Ofgem today announced a review of transmission and distribution networks’ responses to Storm Arwen, as thousands of homes awaited reconnection after seven days of cold and dark.

The regulator’s enquiry will focus on DNOs’ and transcos’ efforts to restore service, and retailers’ communications with customers, it said.

A week after the storm struck Scotland, the north of England and Wales, Ofgem today estimated 10,500 premises are still be re-connected.  Almost one million homes had had service restored, the regulator acknowledged.

The regulator said its enquiry would be assisted by its engineers on the ground, and would be directed at establishing the facts of the disruption.  Enforcement action could follow against operators, it indicated.  Full terms of reference for the probe will be published on Monday.

After talks with the regulator, network companies have agreed to raise compensation levels, Ofgem confirmed.   Instead of claims capped at £700, affected customers can now claim up to £140 for every day left without power supply, the regulator said.

Energy minister Greg Hands yesterday toured call centres in the North of England. Speaking this lunchtime on BBC Radio 4, he defended charges that DNOs had prioritised dividends to shareholders over emergency response, and pointed to compensation payments available to customers.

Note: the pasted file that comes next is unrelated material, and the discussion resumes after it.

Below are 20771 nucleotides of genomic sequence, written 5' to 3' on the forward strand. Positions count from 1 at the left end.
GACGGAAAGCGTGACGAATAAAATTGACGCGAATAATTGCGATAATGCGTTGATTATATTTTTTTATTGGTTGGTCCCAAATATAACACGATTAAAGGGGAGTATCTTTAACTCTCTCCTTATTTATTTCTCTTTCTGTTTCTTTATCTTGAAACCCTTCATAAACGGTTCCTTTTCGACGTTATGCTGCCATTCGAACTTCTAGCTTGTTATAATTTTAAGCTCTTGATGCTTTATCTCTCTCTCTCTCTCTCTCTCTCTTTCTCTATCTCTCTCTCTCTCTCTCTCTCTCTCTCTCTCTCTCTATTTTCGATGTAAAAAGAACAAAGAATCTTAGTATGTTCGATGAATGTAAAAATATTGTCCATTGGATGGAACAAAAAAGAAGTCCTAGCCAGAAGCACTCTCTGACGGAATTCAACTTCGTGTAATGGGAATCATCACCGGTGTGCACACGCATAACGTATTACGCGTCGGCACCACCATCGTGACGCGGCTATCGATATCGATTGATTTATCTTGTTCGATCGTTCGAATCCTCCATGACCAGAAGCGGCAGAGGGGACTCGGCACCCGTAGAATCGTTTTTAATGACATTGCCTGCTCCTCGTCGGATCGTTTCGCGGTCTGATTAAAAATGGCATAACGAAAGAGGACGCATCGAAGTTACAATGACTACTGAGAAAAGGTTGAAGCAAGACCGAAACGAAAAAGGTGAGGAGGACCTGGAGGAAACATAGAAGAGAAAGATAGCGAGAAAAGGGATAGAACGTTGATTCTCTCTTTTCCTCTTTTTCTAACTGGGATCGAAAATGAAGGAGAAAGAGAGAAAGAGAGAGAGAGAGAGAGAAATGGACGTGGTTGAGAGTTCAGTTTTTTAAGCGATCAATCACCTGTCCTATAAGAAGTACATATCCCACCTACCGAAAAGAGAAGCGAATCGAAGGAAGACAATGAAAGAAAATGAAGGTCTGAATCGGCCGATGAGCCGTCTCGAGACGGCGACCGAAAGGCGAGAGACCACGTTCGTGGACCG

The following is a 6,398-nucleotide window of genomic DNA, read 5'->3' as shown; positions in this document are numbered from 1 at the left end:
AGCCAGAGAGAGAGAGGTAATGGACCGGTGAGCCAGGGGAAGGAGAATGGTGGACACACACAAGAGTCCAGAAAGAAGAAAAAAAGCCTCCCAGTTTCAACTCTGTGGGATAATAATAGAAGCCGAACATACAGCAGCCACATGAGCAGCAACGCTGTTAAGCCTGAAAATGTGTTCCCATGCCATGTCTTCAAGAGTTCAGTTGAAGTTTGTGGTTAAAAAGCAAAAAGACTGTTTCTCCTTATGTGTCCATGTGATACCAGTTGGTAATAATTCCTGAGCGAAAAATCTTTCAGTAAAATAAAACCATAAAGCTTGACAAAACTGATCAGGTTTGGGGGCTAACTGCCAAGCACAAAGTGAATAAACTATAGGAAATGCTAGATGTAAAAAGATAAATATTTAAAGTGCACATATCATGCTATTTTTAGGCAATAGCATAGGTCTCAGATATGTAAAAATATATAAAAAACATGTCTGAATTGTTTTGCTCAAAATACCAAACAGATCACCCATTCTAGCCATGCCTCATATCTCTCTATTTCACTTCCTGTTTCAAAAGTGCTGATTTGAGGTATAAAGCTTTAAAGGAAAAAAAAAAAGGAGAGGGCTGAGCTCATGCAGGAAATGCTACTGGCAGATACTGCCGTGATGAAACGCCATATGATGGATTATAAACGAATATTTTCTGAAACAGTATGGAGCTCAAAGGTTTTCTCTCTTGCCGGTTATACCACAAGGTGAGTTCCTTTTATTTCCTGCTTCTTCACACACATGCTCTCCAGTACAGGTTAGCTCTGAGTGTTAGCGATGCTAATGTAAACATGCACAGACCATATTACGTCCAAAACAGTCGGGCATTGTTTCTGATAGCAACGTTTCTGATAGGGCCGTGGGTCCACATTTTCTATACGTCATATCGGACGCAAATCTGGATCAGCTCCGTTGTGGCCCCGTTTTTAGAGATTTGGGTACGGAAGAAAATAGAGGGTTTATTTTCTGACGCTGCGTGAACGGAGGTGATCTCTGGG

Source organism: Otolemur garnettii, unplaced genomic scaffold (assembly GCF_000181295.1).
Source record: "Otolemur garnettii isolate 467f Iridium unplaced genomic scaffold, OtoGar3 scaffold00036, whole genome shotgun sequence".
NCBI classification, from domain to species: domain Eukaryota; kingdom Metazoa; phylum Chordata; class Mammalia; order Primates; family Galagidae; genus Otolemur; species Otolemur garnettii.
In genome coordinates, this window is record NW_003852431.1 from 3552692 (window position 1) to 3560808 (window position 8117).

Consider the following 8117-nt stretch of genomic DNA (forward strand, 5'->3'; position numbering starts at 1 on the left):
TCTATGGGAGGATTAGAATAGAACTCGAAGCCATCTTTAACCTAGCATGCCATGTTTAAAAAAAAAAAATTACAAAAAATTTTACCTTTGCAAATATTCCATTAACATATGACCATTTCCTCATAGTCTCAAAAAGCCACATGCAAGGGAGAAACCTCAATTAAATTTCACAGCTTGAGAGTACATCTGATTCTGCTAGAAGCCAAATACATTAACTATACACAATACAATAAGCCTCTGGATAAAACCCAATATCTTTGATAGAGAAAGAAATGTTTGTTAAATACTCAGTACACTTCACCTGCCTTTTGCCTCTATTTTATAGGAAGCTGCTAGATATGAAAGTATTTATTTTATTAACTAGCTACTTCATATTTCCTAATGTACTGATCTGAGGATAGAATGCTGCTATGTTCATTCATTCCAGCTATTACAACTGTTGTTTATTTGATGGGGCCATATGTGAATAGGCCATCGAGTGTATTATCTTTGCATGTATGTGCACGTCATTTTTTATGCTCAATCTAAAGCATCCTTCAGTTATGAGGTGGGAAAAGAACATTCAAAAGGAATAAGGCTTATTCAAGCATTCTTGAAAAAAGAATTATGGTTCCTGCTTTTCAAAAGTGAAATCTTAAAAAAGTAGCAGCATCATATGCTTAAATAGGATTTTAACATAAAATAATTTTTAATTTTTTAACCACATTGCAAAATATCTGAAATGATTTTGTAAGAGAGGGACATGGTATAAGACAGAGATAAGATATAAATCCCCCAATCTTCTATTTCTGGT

Ofgem’s chief executive Jonathan Brearley said:  “We understand this is a really worrying time for people who are without heat and power as the severity of Storm Arwen has hit homes and businesses.

“We accept the network companies have been working in challenging conditions, but until every home in Britain has power restored, that relentless effort must continue.

“We have strict rules on how network companies need to operate in these circumstances, and we will take action if needed.

Ofgem’s chief engineer Peter Bingham said: “We’re onsite in the hardest hit areas of Scotland and the North of England to see for ourselves the enormous challenge network companies have had”.

In Scotland alone, disruption over last weekend was put by one source at 126,000 SSE customers and 79,000 Scottish Power users.  Holyrood’s deputy first minister John Swinney told MSPs that as of late morning on Tuesday, 16,743 were without power.

The Energy Networks Association claimed yesterday that its members had handled 82,000 distress calls over the week of Arwen’s disruption. At its height, calls had been peaking at 16,000 per hour.


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